MAKING CRIME PAY – thanks to the tourists

Visitors are encouraged to be convicts for a minute or two. Unbolt the door to the tiny cell, shut the door and experience the pitch darkness of solitary confinement.

Visitors are encouraged to be convicts for a minute or two. Unbolt the door to the tiny cell, shut the door and experience the pitch darkness of solitary confinement.

I didn’t think up the witty headline of this post. It’s the title of our historian friend David Young’s Ph.D. thesis, which examines how Tasmania turned its grim convict past into tourist dollars.

The village of Richmond, a short drive out of Hobart, is a prime example of this enterprise.

It is now a popular half day trip for visitors, and the city fathers (ok, mothers too) of Richmond and canny commercial operators are making a pretty penny from its convict heritage.

Richmond was founded in the 1820s, as an important staging post between Hobart and the notorious penal colony at Port Arthur on the Tasman Peninsula. When the convicts built the bridge in 1823, it opened up the area to settlers looking for new farmland.

...and one of Tasmania's most photographed icons. The Richmond Bridge, Australia's oldest, built by convicts.

Australia’s oldest bridge…and one of Tasmania’s most photographed icons.

The Richmond Gaol, opened in 1825, is now set up as a museum. It still feels slightly ghoulish to me to visit a place of confinement and torture (the flogging triangles are still on display in the yard). What I admired about the way it was organised was that the stories of inmates as individuals were told, at least briefly.

Perhaps the Richmond Gaol guest who achieved most fame was one Solomon Ikey, who is believed to have inspired Dickens’ character Fagin. After a career as a fence in London, Ikey escaped custody and hid out in Denmark and the USA. When he heard his wife Ann had been transported to Tasmania, he decided to follow her. Before long he was recognised, arrested and clapped in Richmond Gaol, where he became a ‘javelin man’ – a convict constable.

There are few Australian towns which have preserved their old buildings as well as Richmond has. In consequence it has an attractive streetscape, one which is perfect for the installation of cafes and craft and souvenir shops.

Richmond. One of Australia's most attractive streetscapes.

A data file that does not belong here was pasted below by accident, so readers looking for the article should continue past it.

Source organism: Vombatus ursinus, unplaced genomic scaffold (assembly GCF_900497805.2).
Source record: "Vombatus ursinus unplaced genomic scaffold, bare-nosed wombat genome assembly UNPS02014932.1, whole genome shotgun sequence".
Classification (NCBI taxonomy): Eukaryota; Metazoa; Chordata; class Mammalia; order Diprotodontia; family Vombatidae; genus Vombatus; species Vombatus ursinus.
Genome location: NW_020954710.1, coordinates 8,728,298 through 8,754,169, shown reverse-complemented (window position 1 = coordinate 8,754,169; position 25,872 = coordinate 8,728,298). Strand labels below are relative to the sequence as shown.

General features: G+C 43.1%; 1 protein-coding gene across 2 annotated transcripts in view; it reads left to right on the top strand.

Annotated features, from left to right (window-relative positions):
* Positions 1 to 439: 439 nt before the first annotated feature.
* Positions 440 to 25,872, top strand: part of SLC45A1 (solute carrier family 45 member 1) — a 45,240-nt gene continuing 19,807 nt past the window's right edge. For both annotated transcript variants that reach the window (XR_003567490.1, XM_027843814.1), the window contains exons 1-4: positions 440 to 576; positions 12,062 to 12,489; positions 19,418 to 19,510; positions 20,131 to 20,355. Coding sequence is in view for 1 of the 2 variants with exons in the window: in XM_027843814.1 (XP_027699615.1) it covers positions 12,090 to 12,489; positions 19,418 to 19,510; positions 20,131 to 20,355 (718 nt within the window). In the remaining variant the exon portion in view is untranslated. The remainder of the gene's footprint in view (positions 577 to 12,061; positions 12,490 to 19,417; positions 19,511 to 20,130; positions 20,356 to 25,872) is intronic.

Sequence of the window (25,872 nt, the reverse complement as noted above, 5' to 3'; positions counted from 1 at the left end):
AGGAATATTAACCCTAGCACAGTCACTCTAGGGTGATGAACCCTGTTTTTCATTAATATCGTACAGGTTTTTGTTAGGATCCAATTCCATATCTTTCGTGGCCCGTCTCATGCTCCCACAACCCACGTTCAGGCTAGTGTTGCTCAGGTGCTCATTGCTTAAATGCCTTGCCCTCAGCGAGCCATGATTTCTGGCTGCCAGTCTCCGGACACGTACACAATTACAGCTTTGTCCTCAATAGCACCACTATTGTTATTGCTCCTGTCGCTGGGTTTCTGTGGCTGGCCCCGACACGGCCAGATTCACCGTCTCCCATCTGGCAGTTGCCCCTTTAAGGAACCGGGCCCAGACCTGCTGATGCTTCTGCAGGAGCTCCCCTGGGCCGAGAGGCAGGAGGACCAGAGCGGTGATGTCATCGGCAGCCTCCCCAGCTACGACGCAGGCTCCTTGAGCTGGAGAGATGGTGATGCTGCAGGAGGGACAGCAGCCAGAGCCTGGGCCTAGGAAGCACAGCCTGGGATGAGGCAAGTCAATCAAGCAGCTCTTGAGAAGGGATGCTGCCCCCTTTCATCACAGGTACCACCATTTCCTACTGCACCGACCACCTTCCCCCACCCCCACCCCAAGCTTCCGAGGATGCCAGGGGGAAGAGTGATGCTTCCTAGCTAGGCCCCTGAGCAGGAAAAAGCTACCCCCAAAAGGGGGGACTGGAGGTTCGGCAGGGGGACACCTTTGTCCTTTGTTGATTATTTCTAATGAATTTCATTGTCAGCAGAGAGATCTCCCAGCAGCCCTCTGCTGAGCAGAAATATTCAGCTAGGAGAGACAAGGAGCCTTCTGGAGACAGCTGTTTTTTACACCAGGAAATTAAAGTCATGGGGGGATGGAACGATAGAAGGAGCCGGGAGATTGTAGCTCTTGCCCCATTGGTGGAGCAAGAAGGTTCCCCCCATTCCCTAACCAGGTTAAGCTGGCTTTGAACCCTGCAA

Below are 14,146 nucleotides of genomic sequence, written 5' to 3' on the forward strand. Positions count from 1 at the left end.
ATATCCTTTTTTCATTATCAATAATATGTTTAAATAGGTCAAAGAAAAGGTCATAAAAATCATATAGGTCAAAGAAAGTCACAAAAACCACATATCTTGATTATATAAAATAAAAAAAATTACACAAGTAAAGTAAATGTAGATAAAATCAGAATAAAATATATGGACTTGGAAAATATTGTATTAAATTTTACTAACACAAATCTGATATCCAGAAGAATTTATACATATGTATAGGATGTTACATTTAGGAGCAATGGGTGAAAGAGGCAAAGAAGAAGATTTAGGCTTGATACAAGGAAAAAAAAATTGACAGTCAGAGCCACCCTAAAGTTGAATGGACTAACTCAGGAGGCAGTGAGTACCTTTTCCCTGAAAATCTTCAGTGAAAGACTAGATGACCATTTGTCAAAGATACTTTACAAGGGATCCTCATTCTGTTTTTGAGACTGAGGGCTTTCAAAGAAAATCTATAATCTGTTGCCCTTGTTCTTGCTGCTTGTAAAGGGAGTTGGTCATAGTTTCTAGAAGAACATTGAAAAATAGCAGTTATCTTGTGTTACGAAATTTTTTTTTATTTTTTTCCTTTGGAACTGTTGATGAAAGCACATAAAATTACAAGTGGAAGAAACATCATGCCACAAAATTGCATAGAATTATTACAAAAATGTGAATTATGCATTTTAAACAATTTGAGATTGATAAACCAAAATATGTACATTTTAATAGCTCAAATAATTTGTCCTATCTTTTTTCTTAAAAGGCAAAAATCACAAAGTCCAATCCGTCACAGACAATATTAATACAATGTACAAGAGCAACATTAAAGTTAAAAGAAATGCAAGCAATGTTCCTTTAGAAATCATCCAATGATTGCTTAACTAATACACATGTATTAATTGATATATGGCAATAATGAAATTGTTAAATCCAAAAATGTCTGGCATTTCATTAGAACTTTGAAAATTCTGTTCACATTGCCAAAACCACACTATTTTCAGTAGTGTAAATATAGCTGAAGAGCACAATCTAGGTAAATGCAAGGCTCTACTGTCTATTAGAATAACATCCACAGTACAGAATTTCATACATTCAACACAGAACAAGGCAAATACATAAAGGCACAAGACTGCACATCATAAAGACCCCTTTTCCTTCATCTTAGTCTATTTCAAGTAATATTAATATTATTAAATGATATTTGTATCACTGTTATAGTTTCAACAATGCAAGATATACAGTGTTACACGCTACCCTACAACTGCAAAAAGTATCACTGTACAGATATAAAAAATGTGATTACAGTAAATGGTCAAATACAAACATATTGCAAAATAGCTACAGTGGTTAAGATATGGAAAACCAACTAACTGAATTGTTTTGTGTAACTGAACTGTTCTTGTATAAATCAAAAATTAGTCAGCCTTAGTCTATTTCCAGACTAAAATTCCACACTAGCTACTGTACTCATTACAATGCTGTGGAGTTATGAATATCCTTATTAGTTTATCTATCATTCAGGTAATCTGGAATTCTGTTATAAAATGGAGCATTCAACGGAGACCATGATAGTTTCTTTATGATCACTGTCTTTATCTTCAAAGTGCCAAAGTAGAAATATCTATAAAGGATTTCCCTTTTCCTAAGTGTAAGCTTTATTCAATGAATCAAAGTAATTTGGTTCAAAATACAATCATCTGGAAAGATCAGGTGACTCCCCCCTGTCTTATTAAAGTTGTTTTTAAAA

Richmond.

If you’ll excuse the convict puns, we decided to lash out, hang the expense and visit Old Hobart Town, the privately operated model of the city in the 1820s, ‘handcrafted with passion by Andrew and John Quick’, to quote from their website.

Modern day Gullivers in Lilliput.

Modern day Gullivers in Lilliput.

Old Hobart Town, 1820.

Old Hobart Town, 1820.

All in all, rather well done, with plenty to entertain the kiddies. Scenes of convicts escaping, a flogging, a hanging, a boy falling from a tree, people getting blind drunk…it’s a sort of 3D Where’s Wally with a convict theme.

Trip facts:

Entry to Richmond Gaol costs $9. See www.richmondgaol.com.au
Entry to Old Hobart Town costs $15 for adults, with family concessions available. See www.oldhobarttown.com

The writer was the guest of Tourism Tasmania.

3 Comments

Filed under Travel-Australia

3 responses to “MAKING CRIME PAY – thanks to the tourists

  1. Stan

    Richard, forget the past,,Richmond’s greatest claim to fame are the local bakeries scallop pies. I do hope you had one ?

  2. No doubt. The Richmond scallop pies are the best in Tasmania. Worth a trip back. Mind you, I have never had a scallop pie outside of Tasmania so could be a ‘World’ claim here. Cheapest scallop pie, Bicheno.

Leave a Reply

Fill in your details below or click an icon to log in:

WordPress.com Logo

You are commenting using your WordPress.com account. Log Out / Change )

Twitter picture

You are commenting using your Twitter account. Log Out / Change )

Facebook photo

You are commenting using your Facebook account. Log Out / Change )

Google+ photo

You are commenting using your Google+ account. Log Out / Change )

Connecting to %s